The Trump administration is expected to soon announce the fate of about 86,000 Hondurans and 5,000 Nicaraguans under a program that allowed them to temporarily live and work in the U.S. following disasters in their home countries.
Their permissions to reside in the country under what is called temporary protected status, or TPS, expires in early January.
TPS is granted to immigrants from a handful of nations that were affected by crises like natural disasters or wars. The protection is typically renewed every 18 months and some status holders have been in the U.S. for many years.
Federal officials must review each group's situation and announce the next renewal at least 60 days before the expiration date. For Hondurans and Nicaraguans with TPS, that announcement should come by early November.
This time, many of the TPS holders are worried they will not get the typical 18-month renewal and that their protection could be discontinued altogether.
“We’re worried that they may not renew it, that we will lose our jobs," said Vilma Mesa, 57, a Honduran immigrant from South L.A. who has had her temporary status since 2000.
Mesa was living in the U.S. illegally when Hurricane Mitch devastated her native Honduras in 1998. Two years later she was allowed to stay and work legally under the temporary status.
Hondurans make up the second-largest group of TPS holders in the United States. El Salvadorans are by far the largest group, numbering more than 260,000, according to U.S. Citizenship and Immigration Services.
The Pew Research Center estimates about 35,000 foreign-born Honduran immigrants live in the Los Angeles-Long Beach-Anaheim metropolitan area.
Cecilia Rodriguez with the Alianza Hondureña de Los Angeles, a Honduran community group, believes that as many as 25,000 Hondurans in Southern California could be TPS holders. She said the Hondurans are especially worried because, earlier this year, the Trump administration gave Haitian TPS holders a renewal of only six months, or until Jan. 22, and suggested they start preparing to leave.
"That is the fear that we have," said Rodriguez, a legal U.S. resident who once had temporary status herself. "We have heard the news about the Haitians, and about the Dreamers also. We never thought they would take it [their protection] away from them."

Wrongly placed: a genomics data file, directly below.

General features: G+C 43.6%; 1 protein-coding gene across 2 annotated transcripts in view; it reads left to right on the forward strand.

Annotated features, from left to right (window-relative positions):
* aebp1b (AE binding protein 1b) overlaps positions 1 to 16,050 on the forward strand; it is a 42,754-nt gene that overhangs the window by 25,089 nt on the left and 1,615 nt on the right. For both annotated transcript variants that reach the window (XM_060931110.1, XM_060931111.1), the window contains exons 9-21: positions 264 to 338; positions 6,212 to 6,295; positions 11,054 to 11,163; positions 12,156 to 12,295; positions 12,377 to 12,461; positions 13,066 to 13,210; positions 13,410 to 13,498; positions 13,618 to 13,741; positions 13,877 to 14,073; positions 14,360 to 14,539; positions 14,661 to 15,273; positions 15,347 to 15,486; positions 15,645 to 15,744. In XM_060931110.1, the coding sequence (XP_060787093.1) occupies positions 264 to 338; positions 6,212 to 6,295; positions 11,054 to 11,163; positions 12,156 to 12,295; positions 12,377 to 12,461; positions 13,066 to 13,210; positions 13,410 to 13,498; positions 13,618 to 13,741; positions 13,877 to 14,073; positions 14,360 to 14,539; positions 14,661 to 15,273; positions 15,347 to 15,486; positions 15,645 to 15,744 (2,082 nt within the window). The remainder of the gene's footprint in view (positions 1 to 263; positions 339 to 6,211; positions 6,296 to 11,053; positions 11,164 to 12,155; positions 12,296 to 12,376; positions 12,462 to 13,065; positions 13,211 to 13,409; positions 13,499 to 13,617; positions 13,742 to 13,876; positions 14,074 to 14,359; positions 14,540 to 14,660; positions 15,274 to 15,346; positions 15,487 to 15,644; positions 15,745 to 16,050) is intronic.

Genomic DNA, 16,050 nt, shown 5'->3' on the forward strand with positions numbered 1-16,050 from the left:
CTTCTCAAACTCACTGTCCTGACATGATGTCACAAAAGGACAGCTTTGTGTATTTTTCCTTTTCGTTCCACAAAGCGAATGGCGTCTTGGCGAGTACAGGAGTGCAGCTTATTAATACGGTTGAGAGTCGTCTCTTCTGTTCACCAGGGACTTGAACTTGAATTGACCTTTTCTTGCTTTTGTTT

Rodriguez and other local Hondurans said one of their biggest concerns is returning to a country that they describe as plagued by violent crime, which has pushed new migrants to flee north.
Critics of the program, however, say TPS holders were never meant to stay long-term.
“They basically won the lottery because they were illegally in the United States at the right time," said Mark Krikorian of the Center for Immigration Studies in Washington, D.C., a think tank that advocates for restricted immigration.
"What the advocates wanting to keep TPS are saying is, 'We won the lottery and you can't take it away from us,' and the T in TPS is meaningless," Krikorian said.
But, he added, given that some people have been working here legally with TPS for a couple of decades, there could be a case made for Congress to come up with a permanent solution.
Mesa said the temporary status has permitted her to work legally at a local discount store. Most importantly, TPS allowed her to return home temporarily when she needed to, she said.
Mesa said before her daughter died in 2014, she was able to travel to Honduras to be at her bedside for three months. She later returned to the U.S. legally.
"Unfortunately, she died," Mesa said. "But I was able to be with her during the three months she was in agony, thanks to TPS."